Heat Wave. 22 Jan 1937. “Yesterday was the hottest day for 12 months, the official temperature recorded at the Post Office being 102 degrees while that at the Railway Station was 109.”

Heat Wave. (1937, January 22). The Kyogle Examiner (NSW : 1912; 1914 – 1915; 1917 – 1954), p. 4. Retrieved March 22, 2020, from https://trove.nla.gov.au/newspaper/article/235541012?searchTerm=march%20heat%20wave&searchLimits=#

Heat Wave.
CULMINATING yesterday in conditions which sent thermometer readings over the century
mark the heat wave which has gripped the North Coast — in fact, the whole of the Eastern portion of Australia — has produced in Kyogle the most unpleasant conditions experienced for some years.
Although actual thermometer recordings on the North Coast have not been so high as in the
Western areas of New South Wales and Queensland, the difference has been more than counteracted by the humid conditions which
have prevailed.
Temperatures of well over 100 have been recorded, and the location of the buildings in which
the thermometers have been kept has resulted in varying registrations.
While the official temperature at Kyogle Post Office on Tuesday afternoon was 98 degrees, that,
at the railway station which faces in a Westerly direction was 104.
Yesterday was the hottest day for 12 months, the official temperature recorded at the Post Office
being 102 degrees while that at the Railway Station was 109.
The latter reading was made at o’clock after the mercury had remained at the one level for more
than two hours.
Sydney, on Mondays experienced its second hottest night since 1915, conditions equalling those of January 25, 1934, the hottest in that month since 1896.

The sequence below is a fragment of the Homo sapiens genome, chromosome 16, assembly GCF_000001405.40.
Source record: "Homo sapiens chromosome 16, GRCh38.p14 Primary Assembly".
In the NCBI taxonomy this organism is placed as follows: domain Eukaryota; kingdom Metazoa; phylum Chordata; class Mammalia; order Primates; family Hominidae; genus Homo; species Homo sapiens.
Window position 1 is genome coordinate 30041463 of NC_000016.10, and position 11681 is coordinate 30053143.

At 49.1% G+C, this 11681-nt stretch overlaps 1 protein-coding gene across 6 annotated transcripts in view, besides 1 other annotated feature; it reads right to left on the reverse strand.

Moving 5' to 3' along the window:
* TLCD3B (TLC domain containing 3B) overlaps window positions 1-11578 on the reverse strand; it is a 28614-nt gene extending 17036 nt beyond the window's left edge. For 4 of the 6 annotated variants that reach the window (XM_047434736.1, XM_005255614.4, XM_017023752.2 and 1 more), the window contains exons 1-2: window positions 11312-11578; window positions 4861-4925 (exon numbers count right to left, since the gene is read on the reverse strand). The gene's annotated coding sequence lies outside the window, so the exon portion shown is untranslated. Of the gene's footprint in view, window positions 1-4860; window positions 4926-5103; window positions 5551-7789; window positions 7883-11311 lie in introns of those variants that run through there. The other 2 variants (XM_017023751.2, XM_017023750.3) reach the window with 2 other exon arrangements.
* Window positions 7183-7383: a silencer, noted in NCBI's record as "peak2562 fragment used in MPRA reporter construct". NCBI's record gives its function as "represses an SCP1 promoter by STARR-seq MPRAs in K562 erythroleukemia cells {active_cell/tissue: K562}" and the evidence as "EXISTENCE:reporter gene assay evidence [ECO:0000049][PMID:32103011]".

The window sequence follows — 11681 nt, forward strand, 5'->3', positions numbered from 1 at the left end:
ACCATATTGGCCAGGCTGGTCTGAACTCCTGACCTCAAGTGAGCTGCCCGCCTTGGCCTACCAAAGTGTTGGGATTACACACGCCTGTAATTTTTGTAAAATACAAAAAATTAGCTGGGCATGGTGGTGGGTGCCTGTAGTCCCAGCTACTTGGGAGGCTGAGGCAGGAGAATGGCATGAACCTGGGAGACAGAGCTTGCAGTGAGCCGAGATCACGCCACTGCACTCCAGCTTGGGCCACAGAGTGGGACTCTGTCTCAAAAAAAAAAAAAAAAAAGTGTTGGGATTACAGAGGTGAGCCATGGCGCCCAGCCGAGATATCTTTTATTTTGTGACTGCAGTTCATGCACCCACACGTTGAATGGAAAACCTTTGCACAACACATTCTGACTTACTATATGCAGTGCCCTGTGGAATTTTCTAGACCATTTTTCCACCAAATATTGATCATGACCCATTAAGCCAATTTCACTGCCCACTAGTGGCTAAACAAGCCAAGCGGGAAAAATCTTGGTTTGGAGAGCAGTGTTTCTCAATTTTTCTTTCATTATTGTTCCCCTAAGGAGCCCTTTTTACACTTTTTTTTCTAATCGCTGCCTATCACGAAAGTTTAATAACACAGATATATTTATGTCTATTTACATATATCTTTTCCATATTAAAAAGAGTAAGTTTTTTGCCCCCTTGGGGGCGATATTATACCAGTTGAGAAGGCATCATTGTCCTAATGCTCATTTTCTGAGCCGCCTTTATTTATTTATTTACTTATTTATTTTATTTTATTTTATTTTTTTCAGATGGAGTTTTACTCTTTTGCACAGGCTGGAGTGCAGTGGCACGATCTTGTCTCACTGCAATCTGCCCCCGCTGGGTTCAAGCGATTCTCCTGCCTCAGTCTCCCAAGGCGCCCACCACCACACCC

The minimum was 76.4 degrees. It was the hottest night for any month since March 8, 1915.
It was stated authoritatively in Kyogle yesterday that the sustained excessive heat was having
a deleterious effect upon pastures which had shown prolific growth since the wet weather a little more than a week ago.
The effect is especially noticeable in the flat country where the grass has commenced to wilt. About two inches of rain will be necessary in the very near future unless more congenial conditions are experienced.
In Kyogle, the heat rising from the bitumenised streets was almost unbearable and there was a noticeable falling off in the amount of business transacted throughout the day. Most of the country people seemed content to remain at their homes where conditions were much more congenial.
The Kyogle Baths were particularly popular, large crowds attending on the three sessions each day during the week. The largest numbers were present yesterday and last night, although the Swimming Club carnival on Wednesday night had a record attendance of spectators, as well as the largest number of swimmers this year.
Although the humidity was great this morning, the temperature recordings were not nearly
so high and there were good prospects of rain falling.

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